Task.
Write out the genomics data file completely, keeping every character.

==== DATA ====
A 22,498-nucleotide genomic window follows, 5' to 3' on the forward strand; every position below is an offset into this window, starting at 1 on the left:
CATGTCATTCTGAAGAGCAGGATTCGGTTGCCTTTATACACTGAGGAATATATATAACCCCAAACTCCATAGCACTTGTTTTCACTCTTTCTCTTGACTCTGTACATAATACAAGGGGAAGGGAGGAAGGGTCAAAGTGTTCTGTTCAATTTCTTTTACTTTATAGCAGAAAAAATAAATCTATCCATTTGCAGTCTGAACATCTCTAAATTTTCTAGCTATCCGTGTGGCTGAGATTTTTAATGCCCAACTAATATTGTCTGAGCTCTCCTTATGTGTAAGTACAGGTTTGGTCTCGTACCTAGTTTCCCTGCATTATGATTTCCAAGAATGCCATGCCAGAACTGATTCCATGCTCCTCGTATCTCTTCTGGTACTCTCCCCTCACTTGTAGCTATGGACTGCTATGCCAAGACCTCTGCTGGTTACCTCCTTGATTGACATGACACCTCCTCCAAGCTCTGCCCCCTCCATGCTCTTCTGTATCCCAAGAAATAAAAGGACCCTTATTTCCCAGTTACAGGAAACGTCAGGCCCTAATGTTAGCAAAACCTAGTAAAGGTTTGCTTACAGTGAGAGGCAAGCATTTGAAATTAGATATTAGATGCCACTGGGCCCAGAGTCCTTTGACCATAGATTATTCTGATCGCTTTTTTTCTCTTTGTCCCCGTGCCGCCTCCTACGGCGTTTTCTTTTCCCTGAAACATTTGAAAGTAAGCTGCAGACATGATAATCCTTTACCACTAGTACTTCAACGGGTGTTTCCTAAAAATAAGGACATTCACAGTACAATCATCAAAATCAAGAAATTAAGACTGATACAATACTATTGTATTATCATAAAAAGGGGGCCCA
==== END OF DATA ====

A 22,498-nucleotide genomic window follows, 5' to 3' on the forward strand; every position below is an offset into this window, starting at 1 on the left:
CATGTCATTCTGAAGAGCAGGATTCGGTTGCCTTTATACACTGAGGAATATATATAACCCCAAACTCCATAGCACTTGTTTTCACTCTTTCTCTTGACTCTGTACATAATACAAGGGGAAGGGAGGAAGGGTCAAAGTGTTCTGTTCAATTTCTTTTACTTTATAGCAGAAAAAATAAATCTATCCATTTGCAGTCTGAACATCTCTAAATTTTCTAGCTATCCGTGTGGCTGAGATTTTTAATGCCCAACTAATATTGTCTGAGCTCTCCTTATGTGTAAGTACAGGTTTGGTCTCGTACCTAGTTTCCCTGCATTATGATTTCCAAGAATGCCATGCCAGAACTGATTCCATGCTCCTCGTATCTCTTCTGGTACTCTCCCCTCACTTGTAGCTATGGACTGCTATGCCAAGACCTCTGCTGGTTACCTCCTTGATTGACATGACACCTCCTCCAAGCTCTGCCCCCTCCATGCTCTTCTGTATCCCAAGAAATAAAAGGACCCTTATTTCCCAGTTACAGGAAACGTCAGGCCCTAATGTTAGCAAAACCTAGTAAAGGTTTGCTTACAGTGAGAGGCAAGCATTTGAAATTAGATATTAGATGCCACTGGGCCCAGAGTCCTTTGACCATAGATTATTCTGATCGCTTTTTTTCTCTTTGTCCCCGTGCCGCCTCCTACGGCGTTTTCTTTTCCCTGAAACATTTGAAAGTAAGCTGCAGACATGATAATCCTTTACCACTAGTACTTCAACGGGTGTTTCCTAAAAATAAGGACATTCACAGTACAATCATCAAAATCAAGAAATTAAGACTGATACAATACTATTGTATTATCATAAAAAGGGGGCCCA